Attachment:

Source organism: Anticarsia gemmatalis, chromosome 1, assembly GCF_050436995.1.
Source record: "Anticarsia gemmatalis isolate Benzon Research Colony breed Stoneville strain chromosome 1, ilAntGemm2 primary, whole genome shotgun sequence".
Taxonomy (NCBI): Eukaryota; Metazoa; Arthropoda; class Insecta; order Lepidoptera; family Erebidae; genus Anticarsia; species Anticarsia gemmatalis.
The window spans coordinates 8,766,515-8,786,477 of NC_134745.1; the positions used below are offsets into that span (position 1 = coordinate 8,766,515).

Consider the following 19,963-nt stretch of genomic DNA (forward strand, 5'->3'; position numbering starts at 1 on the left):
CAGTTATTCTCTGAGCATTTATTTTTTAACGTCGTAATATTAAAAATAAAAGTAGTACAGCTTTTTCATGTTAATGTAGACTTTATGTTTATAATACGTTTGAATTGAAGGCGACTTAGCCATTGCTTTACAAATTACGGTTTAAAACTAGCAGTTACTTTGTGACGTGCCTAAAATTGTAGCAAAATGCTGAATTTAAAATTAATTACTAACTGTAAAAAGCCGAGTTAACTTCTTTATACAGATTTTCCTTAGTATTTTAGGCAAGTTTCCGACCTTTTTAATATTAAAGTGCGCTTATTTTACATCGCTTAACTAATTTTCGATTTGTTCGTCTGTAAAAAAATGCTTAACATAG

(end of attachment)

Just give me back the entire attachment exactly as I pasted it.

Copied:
Source organism: Anticarsia gemmatalis, chromosome 1, assembly GCF_050436995.1.
Source record: "Anticarsia gemmatalis isolate Benzon Research Colony breed Stoneville strain chromosome 1, ilAntGemm2 primary, whole genome shotgun sequence".
Taxonomy (NCBI): Eukaryota; Metazoa; Arthropoda; class Insecta; order Lepidoptera; family Erebidae; genus Anticarsia; species Anticarsia gemmatalis.
The window spans coordinates 8,766,515-8,786,477 of NC_134745.1; the positions used below are offsets into that span (position 1 = coordinate 8,766,515).

Consider the following 19,963-nt stretch of genomic DNA (forward strand, 5'->3'; position numbering starts at 1 on the left):
CAGTTATTCTCTGAGCATTTATTTTTTAACGTCGTAATATTAAAAATAAAAGTAGTACAGCTTTTTCATGTTAATGTAGACTTTATGTTTATAATACGTTTGAATTGAAGGCGACTTAGCCATTGCTTTACAAATTACGGTTTAAAACTAGCAGTTACTTTGTGACGTGCCTAAAATTGTAGCAAAATGCTGAATTTAAAATTAATTACTAACTGTAAAAAGCCGAGTTAACTTCTTTATACAGATTTTCCTTAGTATTTTAGGCAAGTTTCCGACCTTTTTAATATTAAAGTGCGCTTATTTTACATCGCTTAACTAATTTTCGATTTGTTCGTCTGTAAAAAAATGCTTAACATAG